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Hit or Miss: womenswear spring 19

Fatface 1072237

Drapers heads out to Intu Watford, to put this season’s womenswear offers to the test.

As the days start to lengthen and blossom engulfs the trees, Drapers make our seasonal pilgrimage to test out the latest shopping offers from high street fashion retail’s biggest names.  Following last week’s review of the menswear offer, this week womenswear is in the spotlight.

For spring 19, Drapers’ mystery shoppers headed north of London to Intu Watford. With the centre having undergone a £180m makeover that added a 380,000 sq ft extension that opened in September 2018, hopes were high that the 1.4 million sq ft shopping centre with strong, modern store designs would offer a pleasant shopping experience.

Unfortunately, this was not always the case. The centre itself has benefited hugely from the refresh: the space feels modern and pleasant to wander around, while a miniature train that trundles through the top floor crammed with excited children is a fun touch. However, several stores had not kept pace with the wider modernisation. All too often impressive store fronts concealed dingy, dated and disappointing stores that often did not do justice to solid product offerings.

Despite a large number of mid-season Sales dominating stores, the new product on full-price sale was more appropriate for the spring season than in previous Hit or Miss outings. Trans-seasonal raincoats, trenches and macs were popular across all stores.

Elsewhere, two spring 19 trends stood out: midi-dresses and animal print. Every retailer tested had its own take on the midi-dress – from trend-led styles at Zara to more muted shirt dresses at Marks & Spencer. As a flattering, relatively safe option, it is no surprise that the high street is banking on midis to lure in customers.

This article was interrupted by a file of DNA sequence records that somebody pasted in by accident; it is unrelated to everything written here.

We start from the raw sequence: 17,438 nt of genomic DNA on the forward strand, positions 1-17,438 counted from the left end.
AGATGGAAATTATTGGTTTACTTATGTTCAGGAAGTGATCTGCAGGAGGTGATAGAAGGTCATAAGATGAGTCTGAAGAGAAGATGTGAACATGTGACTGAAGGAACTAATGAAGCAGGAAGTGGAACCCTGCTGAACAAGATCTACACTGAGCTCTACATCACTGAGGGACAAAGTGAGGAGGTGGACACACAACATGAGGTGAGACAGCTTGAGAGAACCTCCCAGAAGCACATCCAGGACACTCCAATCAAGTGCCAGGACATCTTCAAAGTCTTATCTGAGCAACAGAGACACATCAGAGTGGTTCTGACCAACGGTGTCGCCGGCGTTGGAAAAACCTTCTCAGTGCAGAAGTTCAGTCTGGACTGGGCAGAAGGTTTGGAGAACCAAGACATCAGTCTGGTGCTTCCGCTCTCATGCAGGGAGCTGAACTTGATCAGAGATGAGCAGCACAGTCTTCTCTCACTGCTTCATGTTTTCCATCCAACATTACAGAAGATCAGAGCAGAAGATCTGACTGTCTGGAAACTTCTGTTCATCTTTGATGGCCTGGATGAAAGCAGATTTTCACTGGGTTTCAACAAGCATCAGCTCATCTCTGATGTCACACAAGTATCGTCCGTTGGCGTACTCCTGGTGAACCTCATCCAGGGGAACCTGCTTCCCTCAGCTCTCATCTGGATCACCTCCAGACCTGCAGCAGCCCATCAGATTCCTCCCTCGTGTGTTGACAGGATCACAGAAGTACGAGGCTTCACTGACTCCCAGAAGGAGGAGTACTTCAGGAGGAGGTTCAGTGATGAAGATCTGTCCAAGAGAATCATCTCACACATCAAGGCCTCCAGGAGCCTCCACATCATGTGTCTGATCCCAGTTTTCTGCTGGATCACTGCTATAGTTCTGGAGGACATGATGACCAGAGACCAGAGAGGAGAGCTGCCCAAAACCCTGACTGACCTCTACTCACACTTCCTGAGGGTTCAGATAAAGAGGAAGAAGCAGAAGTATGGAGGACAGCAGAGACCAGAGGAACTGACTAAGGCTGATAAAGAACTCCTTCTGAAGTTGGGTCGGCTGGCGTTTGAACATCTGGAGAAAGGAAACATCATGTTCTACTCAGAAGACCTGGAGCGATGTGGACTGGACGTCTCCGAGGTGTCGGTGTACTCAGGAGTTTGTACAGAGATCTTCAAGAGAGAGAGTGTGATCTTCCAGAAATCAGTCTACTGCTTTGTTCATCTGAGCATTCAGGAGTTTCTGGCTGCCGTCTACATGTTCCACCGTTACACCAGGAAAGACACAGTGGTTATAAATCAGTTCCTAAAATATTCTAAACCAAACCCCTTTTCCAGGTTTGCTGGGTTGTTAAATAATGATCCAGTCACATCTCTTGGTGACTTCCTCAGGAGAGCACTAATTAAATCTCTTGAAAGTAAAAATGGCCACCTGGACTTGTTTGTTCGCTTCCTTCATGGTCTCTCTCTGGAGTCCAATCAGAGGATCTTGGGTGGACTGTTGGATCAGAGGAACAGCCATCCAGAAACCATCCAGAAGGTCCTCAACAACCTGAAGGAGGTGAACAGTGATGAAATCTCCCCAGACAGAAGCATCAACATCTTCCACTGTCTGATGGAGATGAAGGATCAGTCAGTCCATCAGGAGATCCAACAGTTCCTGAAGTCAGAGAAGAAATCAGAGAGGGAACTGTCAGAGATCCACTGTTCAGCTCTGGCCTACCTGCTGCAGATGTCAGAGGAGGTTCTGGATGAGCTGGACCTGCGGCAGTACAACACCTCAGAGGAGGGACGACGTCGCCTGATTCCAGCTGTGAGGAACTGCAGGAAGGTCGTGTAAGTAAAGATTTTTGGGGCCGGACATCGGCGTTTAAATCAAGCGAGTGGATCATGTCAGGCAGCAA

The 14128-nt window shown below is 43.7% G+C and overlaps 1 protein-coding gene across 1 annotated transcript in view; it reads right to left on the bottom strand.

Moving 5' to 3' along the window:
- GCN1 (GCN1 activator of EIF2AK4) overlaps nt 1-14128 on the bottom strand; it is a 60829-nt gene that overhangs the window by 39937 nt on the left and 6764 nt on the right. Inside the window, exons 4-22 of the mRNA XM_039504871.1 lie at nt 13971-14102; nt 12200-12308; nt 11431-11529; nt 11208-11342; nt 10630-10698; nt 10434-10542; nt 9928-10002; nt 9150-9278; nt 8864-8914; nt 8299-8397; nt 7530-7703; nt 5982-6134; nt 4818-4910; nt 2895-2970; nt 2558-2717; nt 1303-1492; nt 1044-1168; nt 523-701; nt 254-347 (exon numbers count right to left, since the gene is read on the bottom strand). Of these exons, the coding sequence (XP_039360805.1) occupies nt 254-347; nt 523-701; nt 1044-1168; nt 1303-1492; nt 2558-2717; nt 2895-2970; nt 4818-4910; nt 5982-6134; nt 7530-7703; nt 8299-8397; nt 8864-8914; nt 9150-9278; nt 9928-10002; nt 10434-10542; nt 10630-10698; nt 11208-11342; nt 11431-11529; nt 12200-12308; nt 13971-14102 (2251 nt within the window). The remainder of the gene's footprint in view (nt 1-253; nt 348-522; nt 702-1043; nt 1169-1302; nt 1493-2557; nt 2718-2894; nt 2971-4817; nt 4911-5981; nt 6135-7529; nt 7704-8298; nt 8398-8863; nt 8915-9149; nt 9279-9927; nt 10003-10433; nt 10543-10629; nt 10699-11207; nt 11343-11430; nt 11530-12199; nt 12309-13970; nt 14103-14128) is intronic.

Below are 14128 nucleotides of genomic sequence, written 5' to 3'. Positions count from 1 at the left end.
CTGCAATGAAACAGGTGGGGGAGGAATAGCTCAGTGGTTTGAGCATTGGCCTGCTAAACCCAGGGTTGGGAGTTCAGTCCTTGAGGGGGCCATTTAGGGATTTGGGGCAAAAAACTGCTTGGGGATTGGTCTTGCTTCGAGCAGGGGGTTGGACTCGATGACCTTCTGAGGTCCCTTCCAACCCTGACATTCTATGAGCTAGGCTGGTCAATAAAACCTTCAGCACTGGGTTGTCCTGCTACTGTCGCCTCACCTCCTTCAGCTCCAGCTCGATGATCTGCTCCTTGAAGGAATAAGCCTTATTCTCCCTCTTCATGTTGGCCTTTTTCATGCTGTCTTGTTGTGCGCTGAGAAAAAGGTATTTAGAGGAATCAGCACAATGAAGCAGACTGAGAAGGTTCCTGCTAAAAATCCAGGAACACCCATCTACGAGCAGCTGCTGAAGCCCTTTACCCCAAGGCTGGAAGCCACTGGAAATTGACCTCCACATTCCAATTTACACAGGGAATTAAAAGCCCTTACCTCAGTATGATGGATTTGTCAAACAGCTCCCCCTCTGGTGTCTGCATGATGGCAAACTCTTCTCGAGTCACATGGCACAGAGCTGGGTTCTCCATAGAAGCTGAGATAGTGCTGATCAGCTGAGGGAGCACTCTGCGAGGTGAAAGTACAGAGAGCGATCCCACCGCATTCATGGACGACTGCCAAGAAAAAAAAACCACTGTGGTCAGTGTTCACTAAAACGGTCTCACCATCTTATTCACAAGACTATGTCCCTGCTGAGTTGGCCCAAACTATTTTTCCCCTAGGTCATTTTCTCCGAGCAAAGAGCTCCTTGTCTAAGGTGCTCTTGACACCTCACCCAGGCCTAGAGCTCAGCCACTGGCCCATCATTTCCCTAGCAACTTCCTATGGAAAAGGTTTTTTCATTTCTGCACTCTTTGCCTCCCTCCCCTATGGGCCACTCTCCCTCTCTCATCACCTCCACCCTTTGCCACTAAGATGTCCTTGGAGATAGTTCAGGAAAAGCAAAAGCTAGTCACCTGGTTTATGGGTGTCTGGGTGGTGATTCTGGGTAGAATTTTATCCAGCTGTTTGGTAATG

Once again, the lack of service was a huge disappointment during the shopping experience – staff in most stores were happy to help when approached, but greetings and unprompted attention were rare. When done well, however, good service elevated the store experience hugely and made up for some shortcomings in other areas.

Time and again during Hit or Miss, retailers make the same, simple mistakes. When the high street is in such peril, ironing out these details should be a priority for all.

As always, we analysed the stores using our established criteria: product offer; store layout, presentation and visual merchandising; level – or lack of – customer service; value for money; and the overall shopping experience. Each category is rated out of five for total scores out of 25. Drapers visited Intu Watford on Friday 22 March.



Fat Face 19/25

Quiz 17/25

Jack Wills 16.5/25

Lipsy 15/25

Primark 15/25

Topshop 15/25

H&M 14/25

Monsoon 14/25

Next 14/25

River Island 14/25

Zara 13/25

Karen Millen 12.5/25

Phase Eight 12.5/25

New Look 11.5/25

Marks and Spencer 11/25

Superdry 10/25

Fatface 1072241

Fatface 1072241

Fat Face 19/25

A store with real personality and good-quality products. Fat Face Watford transports shoppers to the beach

Product: 4/5

Presentation: 5/5

Customer service: 2.5/5

Value for money: 3.5/5

Shopping experience: 4/5

Shopping centre stores can feel homogenous and characterless. Impressively, Fat Face in Intu Watford manages to convey a quirky sense of brand identity, and the store brims with personality and individuality.

The store front is decorated with pale wood panelling that continues throughout on both walls and floorboards. The space takes full advantage of an unusually high ceiling: display shelves with product and additional decor – including suitcases, hanging pictures and bicycles – are dotted all the way up the walls. The attention to detail in the design of the store is impressive, and encapsulates the relaxed aesthetic of the brand.

I am particularly charmed by the creaking floorboards at the back of the store, which give a real sense of seaside authenticity and transport me away from the city shopping centre.

The product is spaced well throughout the store. This gives a pleasant, spacious feeling, and displays a satisfyingly large range without being overwhelming and making it easy to browse. Walking around, I see several items with large paper tags attached, which tell a little more about the “story” of each item – or offer styling tips as I browse. This is a nice touch.

The product is not trend led, but instead appeals well to a more mature customer seeking well-made staples. Overall, the value and quality are impressive: a sturdy, British-made, waterproof mac is excellent value at £110. However, an embellished 100% cotton vest at £30 feels a bit too expensive, as it is a very small item.